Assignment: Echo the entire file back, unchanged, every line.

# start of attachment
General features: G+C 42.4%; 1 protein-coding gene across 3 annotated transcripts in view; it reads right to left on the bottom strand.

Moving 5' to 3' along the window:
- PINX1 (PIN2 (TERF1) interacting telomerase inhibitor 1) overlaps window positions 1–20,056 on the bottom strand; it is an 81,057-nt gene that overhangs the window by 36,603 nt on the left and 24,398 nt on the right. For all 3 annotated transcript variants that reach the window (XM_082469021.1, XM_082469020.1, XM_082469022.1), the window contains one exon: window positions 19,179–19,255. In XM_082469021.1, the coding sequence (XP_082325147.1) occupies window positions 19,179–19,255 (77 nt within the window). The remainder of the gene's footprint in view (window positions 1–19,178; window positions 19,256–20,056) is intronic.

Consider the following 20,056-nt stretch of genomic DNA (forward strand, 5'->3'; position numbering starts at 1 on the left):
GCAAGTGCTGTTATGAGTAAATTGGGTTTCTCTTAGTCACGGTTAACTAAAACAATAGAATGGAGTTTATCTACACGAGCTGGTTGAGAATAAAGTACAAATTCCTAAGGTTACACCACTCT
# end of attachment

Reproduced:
General features: G+C 42.4%; 1 protein-coding gene across 3 annotated transcripts in view; it reads right to left on the bottom strand.

Moving 5' to 3' along the window:
- PINX1 (PIN2 (TERF1) interacting telomerase inhibitor 1) overlaps window positions 1–20,056 on the bottom strand; it is an 81,057-nt gene that overhangs the window by 36,603 nt on the left and 24,398 nt on the right. For all 3 annotated transcript variants that reach the window (XM_082469021.1, XM_082469020.1, XM_082469022.1), the window contains one exon: window positions 19,179–19,255. In XM_082469021.1, the coding sequence (XP_082325147.1) occupies window positions 19,179–19,255 (77 nt within the window). The remainder of the gene's footprint in view (window positions 1–19,178; window positions 19,256–20,056) is intronic.

Consider the following 20,056-nt stretch of genomic DNA (forward strand, 5'->3'; position numbering starts at 1 on the left):
GCAAGTGCTGTTATGAGTAAATTGGGTTTCTCTTAGTCACGGTTAACTAAAACAATAGAATGGAGTTTATCTACACGAGCTGGTTGAGAATAAAGTACAAATTCCTAAGGTTACACCACTCT